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This review is taken from PN Review 2, Volume 4 Number 2, January - March 1978.

INDIFFERENT TO FAILURE Anna Akhmatova, Requiem and Poem without a Hero, translated by D. M. Thomas, Paul Elek, £3.95.

Reading the poetry of Soviet Russia in the west is still beset by severe inhibitions. We are quite properly stupefied by the sufferings of Mandelstam, Akhmatova and others, although this stupefaction has too often become frozen into self-satisfaction at our own cultural situation. Too much criticism of Soviet literature has been inevitably and crudely ideological, concluding complacently that these writers' fate demonstrates the natural and unalterable antipathy between socialism and artistic sensibility. But such polarities, if typical of the English consensus, are none the less simple-minded. We are perhaps fortunate that our society's 'pressures' upon writers have not been so intense in this century, but ungrateful in that we have rarely taken advantage of this leisure to examine the role of the artist in our society much more deeply than to identify his antagonism to vaguely conceived entities such as 'materialism' or 'industrialism'. This is particularly inadequate since we partake of a society whose very real pressures have been and are still felt by the mass of people in our own country and throughout the world. It is not then enough merely to take comfort from the existence of Akhmatova's book as proving, as she says herself, that 'poetry endures'. We must try to gain help from her situation and her work to learn what this endurance means and costs, and what tasks challenge the poet.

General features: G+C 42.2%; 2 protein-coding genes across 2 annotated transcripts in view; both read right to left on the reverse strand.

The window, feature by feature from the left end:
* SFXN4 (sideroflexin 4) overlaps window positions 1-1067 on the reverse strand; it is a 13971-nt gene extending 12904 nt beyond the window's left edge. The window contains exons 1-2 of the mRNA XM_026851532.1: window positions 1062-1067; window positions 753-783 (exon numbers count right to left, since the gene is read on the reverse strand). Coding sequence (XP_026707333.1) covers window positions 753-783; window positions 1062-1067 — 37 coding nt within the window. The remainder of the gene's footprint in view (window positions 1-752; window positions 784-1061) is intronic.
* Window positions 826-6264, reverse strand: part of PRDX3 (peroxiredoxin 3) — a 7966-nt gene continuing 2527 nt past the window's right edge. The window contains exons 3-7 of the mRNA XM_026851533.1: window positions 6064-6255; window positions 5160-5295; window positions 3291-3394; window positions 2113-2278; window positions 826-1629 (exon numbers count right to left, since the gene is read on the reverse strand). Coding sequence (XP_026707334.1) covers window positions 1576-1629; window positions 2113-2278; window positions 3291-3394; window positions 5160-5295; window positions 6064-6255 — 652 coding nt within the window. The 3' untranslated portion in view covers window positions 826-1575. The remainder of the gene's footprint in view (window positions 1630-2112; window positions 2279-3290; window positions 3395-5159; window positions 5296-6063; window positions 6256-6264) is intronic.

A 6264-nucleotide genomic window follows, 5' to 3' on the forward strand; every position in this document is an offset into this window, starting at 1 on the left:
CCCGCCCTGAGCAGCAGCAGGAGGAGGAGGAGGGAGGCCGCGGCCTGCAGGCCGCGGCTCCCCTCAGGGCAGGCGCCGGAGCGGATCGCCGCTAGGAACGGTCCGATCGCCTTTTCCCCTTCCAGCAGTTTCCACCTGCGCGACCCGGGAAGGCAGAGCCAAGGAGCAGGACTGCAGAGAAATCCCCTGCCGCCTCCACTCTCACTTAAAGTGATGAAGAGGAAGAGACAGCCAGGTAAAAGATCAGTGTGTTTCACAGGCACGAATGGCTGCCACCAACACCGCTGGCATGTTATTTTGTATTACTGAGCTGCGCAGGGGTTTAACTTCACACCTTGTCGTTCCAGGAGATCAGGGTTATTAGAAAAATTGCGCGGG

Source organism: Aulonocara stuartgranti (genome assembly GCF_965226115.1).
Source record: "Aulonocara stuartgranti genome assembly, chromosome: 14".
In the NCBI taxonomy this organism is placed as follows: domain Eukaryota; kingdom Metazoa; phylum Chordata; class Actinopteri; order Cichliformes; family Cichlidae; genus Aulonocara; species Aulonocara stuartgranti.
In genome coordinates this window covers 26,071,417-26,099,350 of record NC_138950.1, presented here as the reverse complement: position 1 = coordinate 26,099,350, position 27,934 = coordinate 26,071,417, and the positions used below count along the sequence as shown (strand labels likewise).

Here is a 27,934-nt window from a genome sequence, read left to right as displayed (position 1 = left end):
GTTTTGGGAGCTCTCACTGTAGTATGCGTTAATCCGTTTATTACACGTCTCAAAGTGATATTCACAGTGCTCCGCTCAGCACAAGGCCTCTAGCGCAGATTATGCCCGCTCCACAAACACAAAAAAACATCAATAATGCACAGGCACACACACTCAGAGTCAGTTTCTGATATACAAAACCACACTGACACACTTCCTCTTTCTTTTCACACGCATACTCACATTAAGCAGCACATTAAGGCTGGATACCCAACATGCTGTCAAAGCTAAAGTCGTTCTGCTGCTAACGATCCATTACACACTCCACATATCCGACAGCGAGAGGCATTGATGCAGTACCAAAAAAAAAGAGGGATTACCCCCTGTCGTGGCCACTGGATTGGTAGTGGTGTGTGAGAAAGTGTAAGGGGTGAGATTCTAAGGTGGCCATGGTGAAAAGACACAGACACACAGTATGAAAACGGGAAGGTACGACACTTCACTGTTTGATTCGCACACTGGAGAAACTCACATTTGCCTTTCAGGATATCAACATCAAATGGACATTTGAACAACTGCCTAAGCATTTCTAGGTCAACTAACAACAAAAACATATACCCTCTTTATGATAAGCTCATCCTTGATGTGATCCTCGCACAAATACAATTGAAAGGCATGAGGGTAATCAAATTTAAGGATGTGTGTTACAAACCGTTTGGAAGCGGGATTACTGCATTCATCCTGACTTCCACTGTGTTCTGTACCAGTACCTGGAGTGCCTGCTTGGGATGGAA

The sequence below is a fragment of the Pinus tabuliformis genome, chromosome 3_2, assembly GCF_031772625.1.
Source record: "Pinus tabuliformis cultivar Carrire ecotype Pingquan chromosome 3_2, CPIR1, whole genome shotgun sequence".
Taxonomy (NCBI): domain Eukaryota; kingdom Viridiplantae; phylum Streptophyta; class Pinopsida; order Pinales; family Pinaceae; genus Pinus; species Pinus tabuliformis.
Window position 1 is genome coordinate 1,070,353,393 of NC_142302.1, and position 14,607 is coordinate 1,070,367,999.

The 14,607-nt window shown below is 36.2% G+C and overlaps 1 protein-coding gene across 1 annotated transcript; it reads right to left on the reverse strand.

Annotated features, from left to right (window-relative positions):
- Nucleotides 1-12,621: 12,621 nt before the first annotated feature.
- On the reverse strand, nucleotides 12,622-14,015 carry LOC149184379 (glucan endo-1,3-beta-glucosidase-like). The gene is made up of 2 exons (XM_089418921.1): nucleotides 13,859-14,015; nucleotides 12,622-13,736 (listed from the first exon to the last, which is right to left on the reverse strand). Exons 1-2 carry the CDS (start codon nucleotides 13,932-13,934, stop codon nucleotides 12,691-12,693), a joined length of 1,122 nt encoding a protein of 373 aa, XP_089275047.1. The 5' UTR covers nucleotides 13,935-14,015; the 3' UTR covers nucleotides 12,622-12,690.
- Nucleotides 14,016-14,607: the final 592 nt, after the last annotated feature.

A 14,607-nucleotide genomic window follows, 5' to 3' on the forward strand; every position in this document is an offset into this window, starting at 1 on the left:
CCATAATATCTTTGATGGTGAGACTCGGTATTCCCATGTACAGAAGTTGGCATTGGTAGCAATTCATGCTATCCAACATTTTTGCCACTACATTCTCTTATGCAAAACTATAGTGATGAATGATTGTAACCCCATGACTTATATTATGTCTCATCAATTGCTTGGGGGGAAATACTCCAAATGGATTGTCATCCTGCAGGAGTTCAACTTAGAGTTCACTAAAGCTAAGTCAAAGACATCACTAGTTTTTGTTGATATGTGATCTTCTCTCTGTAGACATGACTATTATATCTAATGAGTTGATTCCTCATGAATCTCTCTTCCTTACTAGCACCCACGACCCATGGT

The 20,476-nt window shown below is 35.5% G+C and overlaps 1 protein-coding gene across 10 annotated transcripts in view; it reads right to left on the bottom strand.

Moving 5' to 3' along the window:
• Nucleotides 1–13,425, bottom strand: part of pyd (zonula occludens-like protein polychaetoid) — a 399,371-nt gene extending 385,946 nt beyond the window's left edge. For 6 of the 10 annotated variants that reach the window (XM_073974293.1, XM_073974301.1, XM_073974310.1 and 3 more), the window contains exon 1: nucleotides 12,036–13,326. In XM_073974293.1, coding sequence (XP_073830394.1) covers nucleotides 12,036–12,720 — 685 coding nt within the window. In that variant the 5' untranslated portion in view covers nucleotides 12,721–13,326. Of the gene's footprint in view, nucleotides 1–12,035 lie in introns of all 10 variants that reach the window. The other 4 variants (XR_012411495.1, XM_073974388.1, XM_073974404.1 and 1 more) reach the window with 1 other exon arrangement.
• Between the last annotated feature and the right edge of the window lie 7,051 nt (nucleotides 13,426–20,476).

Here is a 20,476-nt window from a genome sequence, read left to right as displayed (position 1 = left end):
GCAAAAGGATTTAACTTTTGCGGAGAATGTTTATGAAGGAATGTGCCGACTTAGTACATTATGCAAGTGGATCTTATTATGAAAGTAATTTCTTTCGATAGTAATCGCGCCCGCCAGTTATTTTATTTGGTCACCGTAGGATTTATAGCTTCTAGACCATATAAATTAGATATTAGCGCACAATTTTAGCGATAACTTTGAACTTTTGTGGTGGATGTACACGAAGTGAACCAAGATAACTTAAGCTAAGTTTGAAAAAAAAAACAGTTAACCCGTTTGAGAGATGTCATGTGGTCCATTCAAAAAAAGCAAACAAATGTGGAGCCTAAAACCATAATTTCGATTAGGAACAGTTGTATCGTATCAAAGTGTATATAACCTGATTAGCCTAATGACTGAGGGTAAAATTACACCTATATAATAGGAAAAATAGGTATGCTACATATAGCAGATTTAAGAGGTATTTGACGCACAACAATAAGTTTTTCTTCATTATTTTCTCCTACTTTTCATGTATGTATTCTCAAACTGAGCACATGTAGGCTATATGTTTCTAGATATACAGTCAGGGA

Poem without a Hero, the major work here, appears for the first time in complete English verse translation. The poem is ...


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